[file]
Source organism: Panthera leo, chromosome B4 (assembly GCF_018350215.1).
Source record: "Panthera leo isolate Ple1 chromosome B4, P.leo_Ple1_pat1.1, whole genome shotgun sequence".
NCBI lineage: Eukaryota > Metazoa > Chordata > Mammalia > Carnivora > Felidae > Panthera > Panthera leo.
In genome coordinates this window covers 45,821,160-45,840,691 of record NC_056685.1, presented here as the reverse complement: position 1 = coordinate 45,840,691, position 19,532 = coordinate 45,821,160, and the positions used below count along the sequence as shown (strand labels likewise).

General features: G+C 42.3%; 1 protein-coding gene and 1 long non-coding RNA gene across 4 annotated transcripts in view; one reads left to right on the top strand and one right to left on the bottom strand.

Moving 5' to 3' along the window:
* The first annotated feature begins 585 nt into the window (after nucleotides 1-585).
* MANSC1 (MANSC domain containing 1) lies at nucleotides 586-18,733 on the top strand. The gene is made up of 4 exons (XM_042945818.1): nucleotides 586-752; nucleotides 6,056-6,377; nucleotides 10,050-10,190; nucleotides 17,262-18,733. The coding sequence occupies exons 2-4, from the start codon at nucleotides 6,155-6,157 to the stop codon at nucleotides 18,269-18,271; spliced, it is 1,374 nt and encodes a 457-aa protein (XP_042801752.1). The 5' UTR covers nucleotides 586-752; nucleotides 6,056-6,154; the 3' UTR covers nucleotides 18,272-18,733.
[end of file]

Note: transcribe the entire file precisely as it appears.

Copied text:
Source organism: Panthera leo, chromosome B4 (assembly GCF_018350215.1).
Source record: "Panthera leo isolate Ple1 chromosome B4, P.leo_Ple1_pat1.1, whole genome shotgun sequence".
NCBI lineage: Eukaryota > Metazoa > Chordata > Mammalia > Carnivora > Felidae > Panthera > Panthera leo.
In genome coordinates this window covers 45,821,160-45,840,691 of record NC_056685.1, presented here as the reverse complement: position 1 = coordinate 45,840,691, position 19,532 = coordinate 45,821,160, and the positions used below count along the sequence as shown (strand labels likewise).

General features: G+C 42.3%; 1 protein-coding gene and 1 long non-coding RNA gene across 4 annotated transcripts in view; one reads left to right on the top strand and one right to left on the bottom strand.

Moving 5' to 3' along the window:
* The first annotated feature begins 585 nt into the window (after nucleotides 1-585).
* MANSC1 (MANSC domain containing 1) lies at nucleotides 586-18,733 on the top strand. The gene is made up of 4 exons (XM_042945818.1): nucleotides 586-752; nucleotides 6,056-6,377; nucleotides 10,050-10,190; nucleotides 17,262-18,733. The coding sequence occupies exons 2-4, from the start codon at nucleotides 6,155-6,157 to the stop codon at nucleotides 18,269-18,271; spliced, it is 1,374 nt and encodes a 457-aa protein (XP_042801752.1). The 5' UTR covers nucleotides 586-752; nucleotides 6,056-6,154; the 3' UTR covers nucleotides 18,272-18,733.